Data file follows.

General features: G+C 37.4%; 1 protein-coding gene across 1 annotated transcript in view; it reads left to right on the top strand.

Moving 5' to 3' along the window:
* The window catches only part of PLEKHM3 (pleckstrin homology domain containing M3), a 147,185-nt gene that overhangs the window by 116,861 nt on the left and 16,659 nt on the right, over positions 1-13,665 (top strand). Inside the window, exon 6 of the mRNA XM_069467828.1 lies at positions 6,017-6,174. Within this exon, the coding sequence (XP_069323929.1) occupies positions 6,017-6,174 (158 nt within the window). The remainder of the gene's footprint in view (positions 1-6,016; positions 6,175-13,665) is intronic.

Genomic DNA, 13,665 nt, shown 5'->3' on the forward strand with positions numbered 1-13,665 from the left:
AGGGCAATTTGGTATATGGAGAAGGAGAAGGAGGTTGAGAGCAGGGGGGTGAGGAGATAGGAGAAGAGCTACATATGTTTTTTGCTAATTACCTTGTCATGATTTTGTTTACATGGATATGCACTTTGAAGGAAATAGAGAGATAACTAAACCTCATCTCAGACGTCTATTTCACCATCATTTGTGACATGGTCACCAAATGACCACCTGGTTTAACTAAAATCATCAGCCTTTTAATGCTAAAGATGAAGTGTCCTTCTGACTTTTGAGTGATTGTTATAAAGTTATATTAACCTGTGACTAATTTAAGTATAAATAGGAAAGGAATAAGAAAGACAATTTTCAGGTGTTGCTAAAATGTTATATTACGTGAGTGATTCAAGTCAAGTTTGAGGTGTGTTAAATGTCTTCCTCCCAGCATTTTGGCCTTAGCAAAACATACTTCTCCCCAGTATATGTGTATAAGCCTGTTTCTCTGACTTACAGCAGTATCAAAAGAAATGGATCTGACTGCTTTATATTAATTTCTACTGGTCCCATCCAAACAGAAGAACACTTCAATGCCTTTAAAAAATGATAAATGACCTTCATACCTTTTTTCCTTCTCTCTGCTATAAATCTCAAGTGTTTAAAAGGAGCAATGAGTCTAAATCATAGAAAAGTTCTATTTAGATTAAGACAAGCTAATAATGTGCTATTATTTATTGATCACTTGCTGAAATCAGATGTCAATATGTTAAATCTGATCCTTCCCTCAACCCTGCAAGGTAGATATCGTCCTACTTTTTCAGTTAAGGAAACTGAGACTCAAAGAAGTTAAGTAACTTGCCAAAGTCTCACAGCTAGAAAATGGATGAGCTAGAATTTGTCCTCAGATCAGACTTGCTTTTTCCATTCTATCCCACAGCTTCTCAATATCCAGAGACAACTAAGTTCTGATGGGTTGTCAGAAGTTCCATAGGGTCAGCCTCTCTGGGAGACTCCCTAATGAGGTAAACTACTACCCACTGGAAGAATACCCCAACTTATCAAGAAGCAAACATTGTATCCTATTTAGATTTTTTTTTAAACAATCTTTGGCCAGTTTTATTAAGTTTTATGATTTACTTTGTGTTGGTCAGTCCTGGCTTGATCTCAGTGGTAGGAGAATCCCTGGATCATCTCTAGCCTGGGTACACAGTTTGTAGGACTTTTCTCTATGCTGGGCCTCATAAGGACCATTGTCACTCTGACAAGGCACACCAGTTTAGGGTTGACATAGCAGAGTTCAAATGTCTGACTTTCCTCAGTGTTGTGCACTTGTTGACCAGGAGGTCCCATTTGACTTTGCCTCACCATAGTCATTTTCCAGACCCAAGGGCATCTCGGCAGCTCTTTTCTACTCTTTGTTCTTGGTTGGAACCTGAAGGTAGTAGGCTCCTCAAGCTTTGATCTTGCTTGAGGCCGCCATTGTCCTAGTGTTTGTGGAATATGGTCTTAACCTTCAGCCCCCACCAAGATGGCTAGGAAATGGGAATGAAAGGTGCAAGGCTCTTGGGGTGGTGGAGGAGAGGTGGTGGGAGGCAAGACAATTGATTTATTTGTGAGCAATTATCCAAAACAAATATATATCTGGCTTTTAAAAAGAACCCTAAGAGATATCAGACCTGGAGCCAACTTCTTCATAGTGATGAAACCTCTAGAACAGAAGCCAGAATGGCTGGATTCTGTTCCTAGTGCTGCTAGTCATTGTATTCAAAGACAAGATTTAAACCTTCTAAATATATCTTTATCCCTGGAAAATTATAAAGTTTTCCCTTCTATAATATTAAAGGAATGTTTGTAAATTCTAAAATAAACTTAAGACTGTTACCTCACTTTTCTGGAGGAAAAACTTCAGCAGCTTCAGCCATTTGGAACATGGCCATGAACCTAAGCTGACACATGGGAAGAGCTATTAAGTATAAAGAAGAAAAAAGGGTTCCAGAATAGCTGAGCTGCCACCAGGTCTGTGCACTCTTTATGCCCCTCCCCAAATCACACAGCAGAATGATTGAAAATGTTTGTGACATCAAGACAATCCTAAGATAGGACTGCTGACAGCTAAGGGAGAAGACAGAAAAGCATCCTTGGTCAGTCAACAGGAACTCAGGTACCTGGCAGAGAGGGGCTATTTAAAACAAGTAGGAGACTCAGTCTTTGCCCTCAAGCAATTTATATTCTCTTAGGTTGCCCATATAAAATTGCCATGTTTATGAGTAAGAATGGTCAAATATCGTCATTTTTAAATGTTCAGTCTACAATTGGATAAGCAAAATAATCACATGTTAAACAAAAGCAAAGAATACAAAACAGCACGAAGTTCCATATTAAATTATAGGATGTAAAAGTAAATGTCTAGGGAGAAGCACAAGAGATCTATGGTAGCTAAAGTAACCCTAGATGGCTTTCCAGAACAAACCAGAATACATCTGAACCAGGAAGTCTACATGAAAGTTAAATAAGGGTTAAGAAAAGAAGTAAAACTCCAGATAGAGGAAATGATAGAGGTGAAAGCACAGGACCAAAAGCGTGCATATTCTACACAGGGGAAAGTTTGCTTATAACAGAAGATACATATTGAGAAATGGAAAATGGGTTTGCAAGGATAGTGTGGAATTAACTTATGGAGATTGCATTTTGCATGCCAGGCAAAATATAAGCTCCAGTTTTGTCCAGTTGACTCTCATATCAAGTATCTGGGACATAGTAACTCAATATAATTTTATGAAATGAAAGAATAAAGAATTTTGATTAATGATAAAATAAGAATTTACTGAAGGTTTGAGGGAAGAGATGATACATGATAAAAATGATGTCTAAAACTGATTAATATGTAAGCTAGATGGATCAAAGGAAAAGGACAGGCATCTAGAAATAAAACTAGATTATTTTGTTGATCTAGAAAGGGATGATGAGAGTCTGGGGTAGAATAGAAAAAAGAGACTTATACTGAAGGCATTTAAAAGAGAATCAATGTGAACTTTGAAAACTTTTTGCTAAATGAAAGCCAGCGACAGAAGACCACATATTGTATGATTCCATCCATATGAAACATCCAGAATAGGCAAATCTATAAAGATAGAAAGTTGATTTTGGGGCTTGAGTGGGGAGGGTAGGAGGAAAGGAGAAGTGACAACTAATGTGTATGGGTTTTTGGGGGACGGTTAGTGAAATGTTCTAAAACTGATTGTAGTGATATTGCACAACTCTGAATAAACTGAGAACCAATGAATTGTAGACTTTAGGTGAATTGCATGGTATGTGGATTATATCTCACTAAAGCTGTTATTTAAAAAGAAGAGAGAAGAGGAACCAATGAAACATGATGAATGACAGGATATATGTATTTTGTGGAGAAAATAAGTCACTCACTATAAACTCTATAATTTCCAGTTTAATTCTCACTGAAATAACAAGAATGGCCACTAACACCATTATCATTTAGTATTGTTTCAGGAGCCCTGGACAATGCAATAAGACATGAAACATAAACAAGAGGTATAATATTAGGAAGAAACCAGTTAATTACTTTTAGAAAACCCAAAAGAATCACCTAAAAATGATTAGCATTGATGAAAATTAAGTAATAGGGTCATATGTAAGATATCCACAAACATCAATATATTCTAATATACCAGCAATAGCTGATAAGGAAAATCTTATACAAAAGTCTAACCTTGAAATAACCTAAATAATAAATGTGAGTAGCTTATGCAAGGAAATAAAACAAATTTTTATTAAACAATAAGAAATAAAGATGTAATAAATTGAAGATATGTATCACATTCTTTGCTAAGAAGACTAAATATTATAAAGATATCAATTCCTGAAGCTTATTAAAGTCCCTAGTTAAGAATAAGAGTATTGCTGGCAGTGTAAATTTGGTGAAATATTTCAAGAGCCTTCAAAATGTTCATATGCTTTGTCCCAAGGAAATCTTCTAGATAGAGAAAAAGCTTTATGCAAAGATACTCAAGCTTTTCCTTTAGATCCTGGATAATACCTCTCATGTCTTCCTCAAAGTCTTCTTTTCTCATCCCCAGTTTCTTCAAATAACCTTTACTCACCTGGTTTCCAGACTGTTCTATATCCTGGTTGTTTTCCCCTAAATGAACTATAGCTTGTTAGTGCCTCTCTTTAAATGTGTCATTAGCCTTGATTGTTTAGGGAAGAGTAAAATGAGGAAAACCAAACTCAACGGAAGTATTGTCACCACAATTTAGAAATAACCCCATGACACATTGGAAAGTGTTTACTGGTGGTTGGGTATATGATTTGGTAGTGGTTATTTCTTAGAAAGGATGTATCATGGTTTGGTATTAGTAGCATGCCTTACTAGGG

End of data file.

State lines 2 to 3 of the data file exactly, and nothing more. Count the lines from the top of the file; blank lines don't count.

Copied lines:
Moving 5' to 3' along the window:
* The window catches only part of PLEKHM3 (pleckstrin homology domain containing M3), a 147,185-nt gene that overhangs the window by 116,861 nt on the left and 16,659 nt on the right, over positions 1-13,665 (top strand). Inside the window, exon 6 of the mRNA XM_069467828.1 lies at positions 6,017-6,174. Within this exon, the coding sequence (XP_069323929.1) occupies positions 6,017-6,174 (158 nt within the window). The remainder of the gene's footprint in view (positions 1-6,016; positions 6,175-13,665) is intronic.